The year he brought me this recipe, for Jacobs Field Apple Crisp (once served at the home of the Cleveland Indians and now called Progressive Stadium), he also sat in our darkened kitchen and played spooky music on our daughter Addie's electric organ while trick-or-treaters came to our porch. Hancock was the perfect small village for door-to-door goblins and we must have had several hundred children each year from the village and surrounding towns. Dad delighted in seeing the costumes and our decorations and enjoyed many meals around the same table that now graces our small Kentucky kitchen. There he was comfortable telling us stories of his childhood and so many memories that he'd never shared with me before. Perhaps it is something about a kitchen table and a good meal that evokes such spirited remembrance.

So yesterday I was able to listen to beautifully played music, all of which my father would have known by composer, title, and movement. I savored a favorite recipe in his typewritten hand and I was grateful. I know he is still with me, every day, and I know we will be together again. And I know that he is in the great celestial realm, somewhere, playing the organ and singing in a choir. When I hear music that he once shared with me, it is a kind of connection to the divine. And that is why I have always sung, too. After all, singing is like praying twice.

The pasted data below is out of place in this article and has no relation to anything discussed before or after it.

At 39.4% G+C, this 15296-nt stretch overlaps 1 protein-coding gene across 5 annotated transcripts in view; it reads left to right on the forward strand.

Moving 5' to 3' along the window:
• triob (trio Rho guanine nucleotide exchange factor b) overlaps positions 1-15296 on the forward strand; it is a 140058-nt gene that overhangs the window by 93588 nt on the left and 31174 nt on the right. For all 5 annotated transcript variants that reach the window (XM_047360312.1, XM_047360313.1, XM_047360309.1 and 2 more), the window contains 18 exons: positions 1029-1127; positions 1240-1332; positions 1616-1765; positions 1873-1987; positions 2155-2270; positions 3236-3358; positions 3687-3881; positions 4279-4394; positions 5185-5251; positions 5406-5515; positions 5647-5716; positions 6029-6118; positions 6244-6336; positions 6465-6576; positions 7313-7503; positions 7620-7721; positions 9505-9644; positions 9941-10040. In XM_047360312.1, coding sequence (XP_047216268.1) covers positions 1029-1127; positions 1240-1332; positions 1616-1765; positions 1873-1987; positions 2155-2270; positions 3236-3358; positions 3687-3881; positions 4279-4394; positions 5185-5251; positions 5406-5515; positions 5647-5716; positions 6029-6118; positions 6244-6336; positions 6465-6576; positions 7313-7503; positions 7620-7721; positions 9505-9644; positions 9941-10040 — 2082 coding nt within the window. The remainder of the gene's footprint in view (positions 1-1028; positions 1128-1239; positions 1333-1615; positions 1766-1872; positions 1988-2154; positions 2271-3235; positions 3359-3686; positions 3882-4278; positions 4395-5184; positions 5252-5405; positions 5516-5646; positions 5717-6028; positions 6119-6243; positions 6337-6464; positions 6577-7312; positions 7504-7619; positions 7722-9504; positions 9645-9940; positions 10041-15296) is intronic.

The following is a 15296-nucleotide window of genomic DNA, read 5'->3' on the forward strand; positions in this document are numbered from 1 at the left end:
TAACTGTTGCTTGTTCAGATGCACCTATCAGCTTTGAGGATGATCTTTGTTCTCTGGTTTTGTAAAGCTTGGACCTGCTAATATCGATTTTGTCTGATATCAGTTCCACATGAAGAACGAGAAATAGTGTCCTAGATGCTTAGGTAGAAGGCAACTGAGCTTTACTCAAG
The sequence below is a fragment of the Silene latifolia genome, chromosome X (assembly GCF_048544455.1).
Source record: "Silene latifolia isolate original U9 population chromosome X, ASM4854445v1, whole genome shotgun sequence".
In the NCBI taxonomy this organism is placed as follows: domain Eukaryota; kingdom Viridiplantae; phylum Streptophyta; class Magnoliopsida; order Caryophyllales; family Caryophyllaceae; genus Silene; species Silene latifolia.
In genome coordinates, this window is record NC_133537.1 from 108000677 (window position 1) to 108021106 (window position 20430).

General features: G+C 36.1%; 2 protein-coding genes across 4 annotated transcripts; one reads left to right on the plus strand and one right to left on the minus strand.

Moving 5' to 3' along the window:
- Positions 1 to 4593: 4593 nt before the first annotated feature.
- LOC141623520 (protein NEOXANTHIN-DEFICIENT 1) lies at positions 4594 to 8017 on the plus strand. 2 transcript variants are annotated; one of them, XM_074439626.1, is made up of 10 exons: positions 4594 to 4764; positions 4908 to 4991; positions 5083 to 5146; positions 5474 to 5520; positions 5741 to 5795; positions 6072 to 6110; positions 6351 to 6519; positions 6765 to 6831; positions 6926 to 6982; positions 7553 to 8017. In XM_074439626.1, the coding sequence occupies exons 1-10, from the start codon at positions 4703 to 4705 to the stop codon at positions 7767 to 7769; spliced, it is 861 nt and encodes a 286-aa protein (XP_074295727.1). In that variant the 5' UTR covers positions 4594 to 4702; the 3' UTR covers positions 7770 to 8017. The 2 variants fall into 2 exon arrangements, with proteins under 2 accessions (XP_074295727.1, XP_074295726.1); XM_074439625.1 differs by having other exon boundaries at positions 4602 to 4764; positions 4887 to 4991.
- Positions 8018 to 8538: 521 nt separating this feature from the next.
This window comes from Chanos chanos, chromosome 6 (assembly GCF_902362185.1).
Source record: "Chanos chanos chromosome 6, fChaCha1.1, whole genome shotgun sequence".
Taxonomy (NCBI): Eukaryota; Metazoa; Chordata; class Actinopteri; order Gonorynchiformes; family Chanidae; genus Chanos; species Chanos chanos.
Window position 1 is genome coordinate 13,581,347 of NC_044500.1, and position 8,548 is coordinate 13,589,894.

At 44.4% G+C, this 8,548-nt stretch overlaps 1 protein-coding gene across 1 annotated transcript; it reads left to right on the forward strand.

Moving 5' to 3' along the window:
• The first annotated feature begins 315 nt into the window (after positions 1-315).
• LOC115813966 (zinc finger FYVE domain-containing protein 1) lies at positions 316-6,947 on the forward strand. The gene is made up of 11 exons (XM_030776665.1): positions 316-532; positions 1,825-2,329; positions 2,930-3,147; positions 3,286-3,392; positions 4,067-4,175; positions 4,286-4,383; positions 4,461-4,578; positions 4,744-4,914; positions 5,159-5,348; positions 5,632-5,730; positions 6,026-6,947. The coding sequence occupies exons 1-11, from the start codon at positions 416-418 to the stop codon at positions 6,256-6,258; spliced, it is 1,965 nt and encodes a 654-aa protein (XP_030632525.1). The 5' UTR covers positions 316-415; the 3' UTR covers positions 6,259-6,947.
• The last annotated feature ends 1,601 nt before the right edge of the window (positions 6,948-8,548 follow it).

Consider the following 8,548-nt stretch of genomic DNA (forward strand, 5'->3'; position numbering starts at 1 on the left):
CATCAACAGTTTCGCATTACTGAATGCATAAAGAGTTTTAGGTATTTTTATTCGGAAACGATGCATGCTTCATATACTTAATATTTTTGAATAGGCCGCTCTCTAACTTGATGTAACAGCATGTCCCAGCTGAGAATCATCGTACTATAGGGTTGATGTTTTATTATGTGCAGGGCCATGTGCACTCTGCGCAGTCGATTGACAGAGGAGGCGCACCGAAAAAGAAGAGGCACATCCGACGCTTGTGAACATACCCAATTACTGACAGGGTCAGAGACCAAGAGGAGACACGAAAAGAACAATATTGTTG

Of course, I plan on making this recipe again very soon. Here it is written exactly as he typed it (if I had my scanner set up I would just scan it!):

Jacobs Field Apple Crisp

Filling:
  • 15 apples (4.5 pounds) such as Macs or Golden Delicious
  • 1 cup brown sugar packed down
  • 1.5 tsps ground cinnamon
  • 1/4 tsp ground nutmeg
  • 1/4 tsp ground cloves
  • 1/4 tsp ground allspice
  • 1/2 cup cider or apple juice
  • 1 Tbsp. cornstarch dissolved in 2 Tbsp. water
NOTE: Allspice and cloves may be omitted if not already in your spice rack as they are quite expensive today! [Dad was a bank branch manager and always frugal and I appreciated his concern about my spice cupboard and finances.]

Crumble Topping:
  • 1 cup flour
  • 1 cup brown sugar packed down
  • 4 cups granola cereal [CSP note: I've also used plain rolled oats.]
  • 2 tsp. cinnamon
  • 1/8 tsp. nutmeg
  • 1/8 tsp. allspice
  • 1/8 tsp. cloves
  • 3 sticks butter, melted
For the filling: Peel, core and slice apples. Combine apples, sugar, spices and cider in large pan or wide kettle. Simmer uncovered over medium heat until apples are tender, about 15 to 20 minutes. Be careful not to burn. Stir in cornstarch mixture. Simmer several minutes, stirring occasionally until thickened. Remove from heat.

For the topping: Combine flour, sugar, granola and spices in a bowl. Add melted butter and stir until dry ingredients are thoroughly coated. 

Place filling in a baking dish and heap the crumble topping over the filling. Bake at 325 degrees for 15 minutes or until golden and bubbly. [CSP note: I've not made this in a while so baking time might be longer.] Let cool and serve with ice cream or whipped cream.

Recipe can be halved for smaller amount.

He added: "This is awesomely delicious. I know you'll enjoy!"

Happy Halloween to you all ~

You come back when you're ready!

Catherine

1 comment:

  1. What a lovely tribute, just lovely! Destiny

    ReplyDelete